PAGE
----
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Oct 1, 2020
This week’s theme
Words originating in rivers

This week’s words
Pactolian
Jedburgh justice
derwenter
palouser
scamander

Palouse river
Palouse river
Photo: Jgreenbook / Wikipedia

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A.Word.A.Day
with Anu Garg

palouser

PRONUNCIATION:
(puh-LOO-zuhr)

MEANING:
noun:
1. Strong, dangerous winds.
2. An improvised lantern.
3. A country bumpkin.

ETYMOLOGY:
After the Palouse region in northern Idaho and eastern Washington, named after the Palouse river. Earliest documented use: 1903.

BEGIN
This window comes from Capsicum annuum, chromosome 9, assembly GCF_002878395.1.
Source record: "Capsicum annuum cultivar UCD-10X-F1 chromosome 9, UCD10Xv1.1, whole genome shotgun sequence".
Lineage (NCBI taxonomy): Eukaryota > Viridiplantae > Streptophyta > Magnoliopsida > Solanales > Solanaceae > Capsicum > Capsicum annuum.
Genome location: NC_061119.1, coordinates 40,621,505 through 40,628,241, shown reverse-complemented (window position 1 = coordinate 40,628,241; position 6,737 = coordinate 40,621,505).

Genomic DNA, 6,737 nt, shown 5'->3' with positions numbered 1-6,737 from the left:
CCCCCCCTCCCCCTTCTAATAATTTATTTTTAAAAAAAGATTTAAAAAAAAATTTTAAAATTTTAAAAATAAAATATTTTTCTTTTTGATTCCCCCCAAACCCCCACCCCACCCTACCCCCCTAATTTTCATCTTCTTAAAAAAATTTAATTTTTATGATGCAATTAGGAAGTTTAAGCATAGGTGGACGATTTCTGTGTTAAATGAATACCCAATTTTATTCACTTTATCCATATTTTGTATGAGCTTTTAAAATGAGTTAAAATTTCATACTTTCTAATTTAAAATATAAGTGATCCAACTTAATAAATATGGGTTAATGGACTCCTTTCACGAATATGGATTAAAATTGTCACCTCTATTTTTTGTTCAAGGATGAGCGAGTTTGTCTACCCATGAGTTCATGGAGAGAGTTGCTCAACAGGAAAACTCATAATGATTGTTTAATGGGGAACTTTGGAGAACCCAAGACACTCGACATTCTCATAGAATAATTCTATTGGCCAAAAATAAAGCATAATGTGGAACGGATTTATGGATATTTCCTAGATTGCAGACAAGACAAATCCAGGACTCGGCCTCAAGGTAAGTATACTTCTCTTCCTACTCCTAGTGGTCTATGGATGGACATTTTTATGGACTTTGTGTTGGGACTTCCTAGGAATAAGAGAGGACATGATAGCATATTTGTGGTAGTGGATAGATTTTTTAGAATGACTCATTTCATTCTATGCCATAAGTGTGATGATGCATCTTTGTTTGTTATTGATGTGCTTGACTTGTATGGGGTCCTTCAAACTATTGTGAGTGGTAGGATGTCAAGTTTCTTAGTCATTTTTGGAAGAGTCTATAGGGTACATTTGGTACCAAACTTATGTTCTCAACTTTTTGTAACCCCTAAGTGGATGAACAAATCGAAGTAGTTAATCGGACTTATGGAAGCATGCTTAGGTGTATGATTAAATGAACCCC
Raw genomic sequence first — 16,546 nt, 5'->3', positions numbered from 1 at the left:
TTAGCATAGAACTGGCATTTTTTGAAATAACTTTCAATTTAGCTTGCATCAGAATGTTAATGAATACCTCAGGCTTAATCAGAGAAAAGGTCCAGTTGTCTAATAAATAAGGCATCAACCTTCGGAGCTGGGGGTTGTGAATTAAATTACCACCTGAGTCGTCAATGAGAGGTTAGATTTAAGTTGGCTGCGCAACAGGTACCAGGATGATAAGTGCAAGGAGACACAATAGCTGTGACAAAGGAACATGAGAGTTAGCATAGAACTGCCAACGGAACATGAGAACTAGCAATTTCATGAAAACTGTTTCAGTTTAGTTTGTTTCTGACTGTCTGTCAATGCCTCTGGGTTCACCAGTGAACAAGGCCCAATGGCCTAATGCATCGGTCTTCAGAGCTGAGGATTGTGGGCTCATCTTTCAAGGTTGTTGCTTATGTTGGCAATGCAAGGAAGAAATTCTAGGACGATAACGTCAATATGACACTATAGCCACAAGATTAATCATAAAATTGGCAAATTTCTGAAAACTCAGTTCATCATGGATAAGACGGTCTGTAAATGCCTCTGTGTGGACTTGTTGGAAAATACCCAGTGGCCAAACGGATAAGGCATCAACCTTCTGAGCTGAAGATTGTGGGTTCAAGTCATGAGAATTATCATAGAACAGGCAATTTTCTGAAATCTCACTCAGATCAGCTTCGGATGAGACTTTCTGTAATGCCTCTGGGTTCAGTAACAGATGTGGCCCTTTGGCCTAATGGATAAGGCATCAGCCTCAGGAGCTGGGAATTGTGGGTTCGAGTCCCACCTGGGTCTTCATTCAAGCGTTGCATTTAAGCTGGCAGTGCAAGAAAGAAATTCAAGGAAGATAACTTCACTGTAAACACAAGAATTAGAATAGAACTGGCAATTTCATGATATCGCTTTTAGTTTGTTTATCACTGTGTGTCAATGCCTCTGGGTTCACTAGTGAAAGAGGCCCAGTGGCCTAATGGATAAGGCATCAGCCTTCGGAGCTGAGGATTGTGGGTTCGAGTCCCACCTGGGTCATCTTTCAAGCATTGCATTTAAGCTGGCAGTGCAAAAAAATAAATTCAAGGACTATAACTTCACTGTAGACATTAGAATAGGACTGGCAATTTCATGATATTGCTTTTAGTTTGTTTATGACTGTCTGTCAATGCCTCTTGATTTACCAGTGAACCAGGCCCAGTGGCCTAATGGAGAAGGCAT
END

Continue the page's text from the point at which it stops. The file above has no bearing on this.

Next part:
USAGE:
“But with the impetus of a palouser ... these fires converged into one and then burned ferociously for two days.”
Larry Sears; The Big Burn; The Christian Science Monitor (Boston, Massachusetts); Oct 6, 2009.

“When we got opposite the camp we couldn’t see nothing at all, and I hollered for someone to come out with a palouser and light us in to camp.”
Elers Koch; Forty Years a Forester; University of Nebraska Press; 2019.

A THOUGHT FOR TODAY:
A strong nation, like a strong person, can afford to be gentle, firm, thoughtful, and restrained. It can afford to extend a helping hand to others. It is a weak nation, like a weak person, that must behave with bluster and boasting and rashness and other signs of insecurity. -Jimmy Carter, 39th US President, Nobel laureate (b. 1 Oct 1924)

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